 Psychoeducational
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 Family
connections (Fruzetti)
 Systems Training for Emotional Predictabilty
and Problem Solving (STEPPS; Blum)
 Multigroup family skills as part of DBT
Stepp, S., Whalen, D., Pilkonis, P., Hipwell, A., & Levine, M. (2011). Children of mothers with borderline personality disorder: Identifying
parenting behaviors as potential targets for intervention. Personality Disorders: Theory, Research, and Treatment, 3, 76–91.
Effects of an attachment based
intervention on cortisol (Dozier et al.,
2008)
Mellow Bumps RCT: Testing an
Aim
antenatal psychological
intervention
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Design: Mellow Bumps intervention vs. control
intervention vs. care-as-usual.
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Aim: compare interventions’ impact on mental
health of pregnant women with substantial
additional health and social care needs.
Rationale
Interventions in first 3 years of
life improve long-term child
outcomes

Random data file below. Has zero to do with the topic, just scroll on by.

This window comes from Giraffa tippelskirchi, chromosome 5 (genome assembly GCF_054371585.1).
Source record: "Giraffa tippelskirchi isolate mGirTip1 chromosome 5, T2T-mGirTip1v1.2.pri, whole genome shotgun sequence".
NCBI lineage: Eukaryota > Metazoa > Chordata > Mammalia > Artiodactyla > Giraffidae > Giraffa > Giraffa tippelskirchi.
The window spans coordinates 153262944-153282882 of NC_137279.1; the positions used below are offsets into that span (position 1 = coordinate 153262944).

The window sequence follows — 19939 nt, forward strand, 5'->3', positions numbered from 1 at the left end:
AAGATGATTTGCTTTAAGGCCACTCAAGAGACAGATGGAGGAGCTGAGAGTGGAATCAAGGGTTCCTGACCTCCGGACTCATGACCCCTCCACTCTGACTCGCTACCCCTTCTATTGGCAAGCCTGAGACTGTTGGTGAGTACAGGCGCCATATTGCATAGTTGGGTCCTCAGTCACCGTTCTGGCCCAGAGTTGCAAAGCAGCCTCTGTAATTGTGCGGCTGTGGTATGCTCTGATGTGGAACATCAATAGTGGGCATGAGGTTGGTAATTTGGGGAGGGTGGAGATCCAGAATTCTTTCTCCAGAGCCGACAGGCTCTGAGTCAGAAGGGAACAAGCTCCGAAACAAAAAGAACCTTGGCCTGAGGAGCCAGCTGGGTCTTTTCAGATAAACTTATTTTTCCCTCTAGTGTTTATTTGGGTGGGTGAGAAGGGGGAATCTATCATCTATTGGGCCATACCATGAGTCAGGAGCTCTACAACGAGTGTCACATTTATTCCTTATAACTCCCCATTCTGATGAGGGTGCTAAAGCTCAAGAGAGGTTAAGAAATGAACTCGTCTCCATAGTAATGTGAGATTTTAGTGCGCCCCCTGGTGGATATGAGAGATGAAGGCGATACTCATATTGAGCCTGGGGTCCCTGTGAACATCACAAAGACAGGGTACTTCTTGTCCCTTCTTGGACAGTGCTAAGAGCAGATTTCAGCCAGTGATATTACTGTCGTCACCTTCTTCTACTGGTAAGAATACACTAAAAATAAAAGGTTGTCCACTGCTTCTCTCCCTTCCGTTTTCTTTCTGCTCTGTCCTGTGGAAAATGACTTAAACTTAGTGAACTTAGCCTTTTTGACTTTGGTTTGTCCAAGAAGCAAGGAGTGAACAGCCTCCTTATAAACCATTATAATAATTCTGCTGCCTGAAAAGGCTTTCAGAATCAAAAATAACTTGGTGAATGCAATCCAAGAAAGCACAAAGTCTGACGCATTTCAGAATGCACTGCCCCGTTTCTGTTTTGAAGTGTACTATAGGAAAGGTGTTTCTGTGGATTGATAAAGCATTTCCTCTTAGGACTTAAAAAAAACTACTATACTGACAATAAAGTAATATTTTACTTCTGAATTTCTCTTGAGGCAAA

Woman vulnerable in
pregnancy due to
mental ill-health,
substance abuse,
domestic violence or
having complex social
care needs
Foetus exposed to
high levels of
stress hormones
in utero
Infant more
sensitive to stress
and difficult to
soothe
Stress hormones affect
foetal brain development
resulting in negative
effects on baby’s ability
to cope with stressful
stimuli
Can intervening in pregnancy improve
outcomes?
Can affect the quality
of mother-infant
bonding; especially if
mother remains
vulnerable in postnatal period.
Increases risk of
child maltreatment
Poorer long-term
child outcomes
Evidence of socioemotional, educational
and health inequalities
for vulnerable children
emerging at age 3
Interventions
6 weekly 2
hour sessions
> social connectivity
Baby topic
Strategies to
reduce stress
Awareness of
baby
> knowledge of
attachement and
infant devellopment
< stress
Activity for
mum-to-be
Breustedt, S. & Puckering, C. (2013) Qualitative evaluation of women’s experiences of
the Mellow Bumps antenatal intervention. British Journal of Midwifery, 21, 3, 100-7.
6 weekly 2 hour
sessions
Strategies to
reduce stress
Activity for
mum-to-be
> social
connectivity
< stress
Inclusion criteria
Mental
health
problem
Substance
misuse in
last 12
months